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Copyright © 2010 by American Society of Mechanical Engineers
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Figures

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Figure 1

(a) PSD; (b) PSD moving in head seas; (c) discrete spectrum of incident wave (sea state is 2.5); (d) phase angle distribution of incident wave

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Figure 2

(a) Comparison of heave motions for the PSD in the displacement mode; (b) comparison of pitch motions for the PSD in the displacement mode

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Figure 3

(a) Comparison of heave motions for the PSD in the planing mode; (b) comparison of pitch motions for the PSD in the planing mode

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Figure 4

(a) Comparison of the numerical prediction of heave motion for the PSD in the displacement mode in following seas; (b) comparison of the numerical prediction of pitch motion for the PSD in the displacement mode in following seas

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Figure 5

(a) Comparison of the numerical prediction of heave motion for the PSD in the planing mode in following seas; (b) comparison of the numerical prediction of pitch motion for the PSD in the planing mode in following seas

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Figure 6

(a) Encounter discrete R2 spectrum of numerical simulations of heave motion and incident waves in following seas, where R is the indicated variable; the amplitude of the incident wave, heave motion, pitch motion, etc. units for R are feet for incident waves, heave motion, and degrees for pitch motion; (b) encounter discrete R2 spectrum of numerical simulations of pitch motion and incident waves in following seas; units for R are feet for incident waves, and degrees for pitch motion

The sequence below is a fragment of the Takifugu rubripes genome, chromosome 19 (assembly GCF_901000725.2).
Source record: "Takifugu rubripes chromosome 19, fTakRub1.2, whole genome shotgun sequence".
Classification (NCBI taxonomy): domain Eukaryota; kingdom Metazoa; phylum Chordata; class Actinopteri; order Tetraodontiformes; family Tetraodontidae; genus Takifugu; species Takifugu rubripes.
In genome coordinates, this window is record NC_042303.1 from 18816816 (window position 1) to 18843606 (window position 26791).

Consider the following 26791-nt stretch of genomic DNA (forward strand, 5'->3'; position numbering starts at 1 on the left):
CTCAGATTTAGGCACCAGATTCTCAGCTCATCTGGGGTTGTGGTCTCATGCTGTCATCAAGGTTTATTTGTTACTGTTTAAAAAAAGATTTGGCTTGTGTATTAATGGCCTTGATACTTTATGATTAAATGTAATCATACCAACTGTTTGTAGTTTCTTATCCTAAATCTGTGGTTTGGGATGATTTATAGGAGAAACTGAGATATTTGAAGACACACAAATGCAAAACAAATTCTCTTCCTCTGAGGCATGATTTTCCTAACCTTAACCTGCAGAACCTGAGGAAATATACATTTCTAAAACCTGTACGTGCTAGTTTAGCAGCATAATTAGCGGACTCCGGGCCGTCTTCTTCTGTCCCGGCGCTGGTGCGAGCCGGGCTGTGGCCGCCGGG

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Figure 7

(a) Encounter discrete R2 spectrum of incident waves, heave and pitch motions in head seas, units R are feet for incident waves and heave, and degrees for pitch motion; (b) discrete R2 spectrum transformed to the stationary R2 discrete spectrum using the transformation function in Eqs. 17,18,19; units R are feet for incident waves and heave, and degrees for pitch motion; (c) the encounter frequency in following seas varies with frequency

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Figure 8

(a) Filter method to eliminate the high frequencies noise from stationary discrete spectrum of the pitch motion; (b) encounter discrete R2 spectrum of pitch motion for the following seas; (c) the phase distribution of pitch motion for the PSD in the following seas; (d) comparison of the numerical simulation of the pitch motions between the DiSSEL simulation and the new method; (e) comparison of the numerical simulation of the heave motion between the DiSSEL simulation and the new method; (f) comparison of the numerical simulation of pitch motion between the DiSSEL model, the new method, and LAMP; (g) comparison of the numerical simulation of heave motion between the DiSSEL, the new method, and LAMP